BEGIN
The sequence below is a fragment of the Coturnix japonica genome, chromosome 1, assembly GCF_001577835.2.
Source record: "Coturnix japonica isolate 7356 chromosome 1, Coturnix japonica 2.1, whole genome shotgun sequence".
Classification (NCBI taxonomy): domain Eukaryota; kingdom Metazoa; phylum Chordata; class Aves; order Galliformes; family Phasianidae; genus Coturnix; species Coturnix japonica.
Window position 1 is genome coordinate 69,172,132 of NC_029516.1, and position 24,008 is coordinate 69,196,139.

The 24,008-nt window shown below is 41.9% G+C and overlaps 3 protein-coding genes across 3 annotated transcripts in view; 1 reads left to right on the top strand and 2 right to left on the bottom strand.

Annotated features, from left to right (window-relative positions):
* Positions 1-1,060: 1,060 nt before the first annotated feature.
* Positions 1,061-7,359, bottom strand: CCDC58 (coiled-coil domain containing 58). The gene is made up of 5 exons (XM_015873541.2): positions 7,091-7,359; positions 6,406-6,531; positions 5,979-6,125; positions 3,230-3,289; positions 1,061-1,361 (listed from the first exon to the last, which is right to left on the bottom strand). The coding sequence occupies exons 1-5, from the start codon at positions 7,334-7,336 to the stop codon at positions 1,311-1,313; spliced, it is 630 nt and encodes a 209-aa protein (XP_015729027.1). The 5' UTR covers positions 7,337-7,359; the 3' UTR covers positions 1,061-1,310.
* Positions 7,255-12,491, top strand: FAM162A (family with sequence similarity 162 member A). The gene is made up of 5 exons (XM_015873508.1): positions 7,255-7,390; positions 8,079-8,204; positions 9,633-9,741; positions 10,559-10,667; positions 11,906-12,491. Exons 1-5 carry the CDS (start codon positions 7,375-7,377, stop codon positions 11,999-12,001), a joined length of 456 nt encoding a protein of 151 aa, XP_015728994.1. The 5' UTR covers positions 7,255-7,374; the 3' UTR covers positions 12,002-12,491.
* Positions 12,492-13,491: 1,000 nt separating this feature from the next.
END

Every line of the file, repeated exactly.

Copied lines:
The sequence below is a fragment of the Coturnix japonica genome, chromosome 1, assembly GCF_001577835.2.
Source record: "Coturnix japonica isolate 7356 chromosome 1, Coturnix japonica 2.1, whole genome shotgun sequence".
Classification (NCBI taxonomy): domain Eukaryota; kingdom Metazoa; phylum Chordata; class Aves; order Galliformes; family Phasianidae; genus Coturnix; species Coturnix japonica.
Window position 1 is genome coordinate 69,172,132 of NC_029516.1, and position 24,008 is coordinate 69,196,139.

The 24,008-nt window shown below is 41.9% G+C and overlaps 3 protein-coding genes across 3 annotated transcripts in view; 1 reads left to right on the top strand and 2 right to left on the bottom strand.

Annotated features, from left to right (window-relative positions):
* Positions 1-1,060: 1,060 nt before the first annotated feature.
* Positions 1,061-7,359, bottom strand: CCDC58 (coiled-coil domain containing 58). The gene is made up of 5 exons (XM_015873541.2): positions 7,091-7,359; positions 6,406-6,531; positions 5,979-6,125; positions 3,230-3,289; positions 1,061-1,361 (listed from the first exon to the last, which is right to left on the bottom strand). The coding sequence occupies exons 1-5, from the start codon at positions 7,334-7,336 to the stop codon at positions 1,311-1,313; spliced, it is 630 nt and encodes a 209-aa protein (XP_015729027.1). The 5' UTR covers positions 7,337-7,359; the 3' UTR covers positions 1,061-1,310.
* Positions 7,255-12,491, top strand: FAM162A (family with sequence similarity 162 member A). The gene is made up of 5 exons (XM_015873508.1): positions 7,255-7,390; positions 8,079-8,204; positions 9,633-9,741; positions 10,559-10,667; positions 11,906-12,491. Exons 1-5 carry the CDS (start codon positions 7,375-7,377, stop codon positions 11,999-12,001), a joined length of 456 nt encoding a protein of 151 aa, XP_015728994.1. The 5' UTR covers positions 7,255-7,374; the 3' UTR covers positions 12,002-12,491.
* Positions 12,492-13,491: 1,000 nt separating this feature from the next.